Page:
Apart from bumping my head on a couple of low doorways and leaving my coat there, I brought two things back (not literally) from james’ flat: VoodooPad, which I have not adopted as my official scrap-book application, and a book which made me discover a blog (how often has that happened to you?): Never Threaten to Eat Your Co-Workers: Best of Blogs, a collection of great weblog posts. I read a few pages, and it looked really neat. It’s on my wishlist now.

I think this post is long enough, for a short trip!

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Paypal Scam Nearly Got Me [en]

Paypal Scam Nearly Got Me [en]

I consider myself pretty web-savvy and spam/hoax-aware. Today I very nearly got fooled into giving my PayPal information to some shady characters.

This morning I got an e-mail from PayPal — or so I thought. It looked nice and branded, no spelling or grammar mistakes, security warnings telling me not to give my password or anything to anybody, and even a link inviting me to go and see PayPal’s Security Tips page. It was just asking me to login on the site and check my data there (that’s what I understood then, re-reading it now, it says they will verify the information I have entered, which is much more fishy).

I had already made a mental note of one of the PayPal warnings, which is to not trust any other site than https://www.paypal.com/ (I’m not linking it so as not to encourage you to click on links which seem to point there — you’ll understand why in a minute). Now, remember this was early morning for me (don’t you also check your e-mail in the morning?). I clicked on the login link, and noticed the browser was sending me to a website identified by an IP address (194.183.4.23 in this case). I stopped everything, and clicked the nice blue link that said https://www.paypal.com/us/cgi-bin/cmd=profile-update. The login page looked furiously like the real PayPal login page, and I was about to login with no second thoughts when I noticed the name in the browser bar was http://www.ssl2-paypal.com/support/update.html — not the link I had clicked on!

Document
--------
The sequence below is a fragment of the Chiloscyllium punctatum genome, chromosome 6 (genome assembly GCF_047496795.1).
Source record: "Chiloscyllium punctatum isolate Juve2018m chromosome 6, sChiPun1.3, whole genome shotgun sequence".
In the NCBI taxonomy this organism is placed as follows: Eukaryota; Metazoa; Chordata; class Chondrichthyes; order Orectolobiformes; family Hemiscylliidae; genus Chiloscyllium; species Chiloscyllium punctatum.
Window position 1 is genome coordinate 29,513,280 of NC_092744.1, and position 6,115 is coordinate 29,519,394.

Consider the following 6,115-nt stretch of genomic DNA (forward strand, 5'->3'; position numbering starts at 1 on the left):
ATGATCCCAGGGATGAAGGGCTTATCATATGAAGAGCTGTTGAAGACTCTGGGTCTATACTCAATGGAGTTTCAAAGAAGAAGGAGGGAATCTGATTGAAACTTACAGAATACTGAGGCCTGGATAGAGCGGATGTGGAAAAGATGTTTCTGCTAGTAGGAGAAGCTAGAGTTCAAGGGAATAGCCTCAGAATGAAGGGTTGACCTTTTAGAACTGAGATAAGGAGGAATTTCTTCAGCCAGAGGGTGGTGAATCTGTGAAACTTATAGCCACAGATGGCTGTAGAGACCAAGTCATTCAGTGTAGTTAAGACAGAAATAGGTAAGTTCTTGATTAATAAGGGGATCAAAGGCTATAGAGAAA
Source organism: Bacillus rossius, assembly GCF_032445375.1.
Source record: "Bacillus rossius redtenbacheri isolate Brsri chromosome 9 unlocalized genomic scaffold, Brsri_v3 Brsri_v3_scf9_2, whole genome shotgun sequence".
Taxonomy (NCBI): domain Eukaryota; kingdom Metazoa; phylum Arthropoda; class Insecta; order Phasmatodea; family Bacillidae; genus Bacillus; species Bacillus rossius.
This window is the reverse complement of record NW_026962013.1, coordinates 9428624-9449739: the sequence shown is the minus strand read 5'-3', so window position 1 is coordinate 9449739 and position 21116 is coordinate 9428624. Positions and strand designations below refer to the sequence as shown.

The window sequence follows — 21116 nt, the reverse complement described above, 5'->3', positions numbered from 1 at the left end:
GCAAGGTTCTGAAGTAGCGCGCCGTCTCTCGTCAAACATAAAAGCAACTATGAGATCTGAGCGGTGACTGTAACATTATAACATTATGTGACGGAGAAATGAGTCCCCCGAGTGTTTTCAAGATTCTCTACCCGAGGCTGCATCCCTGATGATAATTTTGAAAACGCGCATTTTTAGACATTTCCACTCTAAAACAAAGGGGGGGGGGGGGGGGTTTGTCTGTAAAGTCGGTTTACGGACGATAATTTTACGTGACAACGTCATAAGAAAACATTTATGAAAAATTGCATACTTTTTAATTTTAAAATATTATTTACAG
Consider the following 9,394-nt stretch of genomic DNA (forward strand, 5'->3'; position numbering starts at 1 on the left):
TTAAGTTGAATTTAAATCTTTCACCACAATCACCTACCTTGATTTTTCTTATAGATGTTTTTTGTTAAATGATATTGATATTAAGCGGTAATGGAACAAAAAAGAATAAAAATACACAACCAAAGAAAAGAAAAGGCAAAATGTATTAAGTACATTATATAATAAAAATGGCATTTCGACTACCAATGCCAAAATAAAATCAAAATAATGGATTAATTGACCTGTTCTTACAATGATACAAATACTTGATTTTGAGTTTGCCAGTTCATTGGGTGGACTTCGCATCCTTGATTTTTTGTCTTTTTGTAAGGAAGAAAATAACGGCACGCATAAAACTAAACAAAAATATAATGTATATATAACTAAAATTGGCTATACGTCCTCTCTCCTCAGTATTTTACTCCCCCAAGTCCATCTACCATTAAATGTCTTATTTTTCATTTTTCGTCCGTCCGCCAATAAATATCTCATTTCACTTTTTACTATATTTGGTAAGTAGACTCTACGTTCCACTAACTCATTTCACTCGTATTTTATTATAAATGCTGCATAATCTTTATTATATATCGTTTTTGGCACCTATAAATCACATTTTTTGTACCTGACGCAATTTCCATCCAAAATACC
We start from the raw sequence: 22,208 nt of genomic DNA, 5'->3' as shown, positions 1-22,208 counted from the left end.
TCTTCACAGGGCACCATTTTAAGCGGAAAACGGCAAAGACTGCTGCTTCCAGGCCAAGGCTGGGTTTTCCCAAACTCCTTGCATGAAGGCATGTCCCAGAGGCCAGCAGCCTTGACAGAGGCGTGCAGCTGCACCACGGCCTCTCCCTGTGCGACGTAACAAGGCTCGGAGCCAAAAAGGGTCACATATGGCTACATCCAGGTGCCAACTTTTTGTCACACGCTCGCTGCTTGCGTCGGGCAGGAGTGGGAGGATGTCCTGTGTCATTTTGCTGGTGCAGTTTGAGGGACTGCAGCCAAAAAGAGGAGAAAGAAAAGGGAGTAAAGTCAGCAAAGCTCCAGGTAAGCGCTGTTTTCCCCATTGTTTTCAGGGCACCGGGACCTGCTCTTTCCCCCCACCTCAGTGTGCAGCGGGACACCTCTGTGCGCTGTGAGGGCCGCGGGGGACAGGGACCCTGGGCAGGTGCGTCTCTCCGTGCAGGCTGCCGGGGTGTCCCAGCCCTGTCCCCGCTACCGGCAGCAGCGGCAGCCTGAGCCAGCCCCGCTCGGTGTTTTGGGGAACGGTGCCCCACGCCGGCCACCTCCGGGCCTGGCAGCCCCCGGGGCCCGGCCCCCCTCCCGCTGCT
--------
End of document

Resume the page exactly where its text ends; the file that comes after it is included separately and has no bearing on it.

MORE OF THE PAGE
I had seen this address before, in another “PayPal” e-mail I had got a couple of weeks back. Already then they had managed to fool me, even though the e-mail was less well crafted than this time. I smelled a rat, so finally typed https://paypal.com/ in my browser and logged in there. Nothing special happened.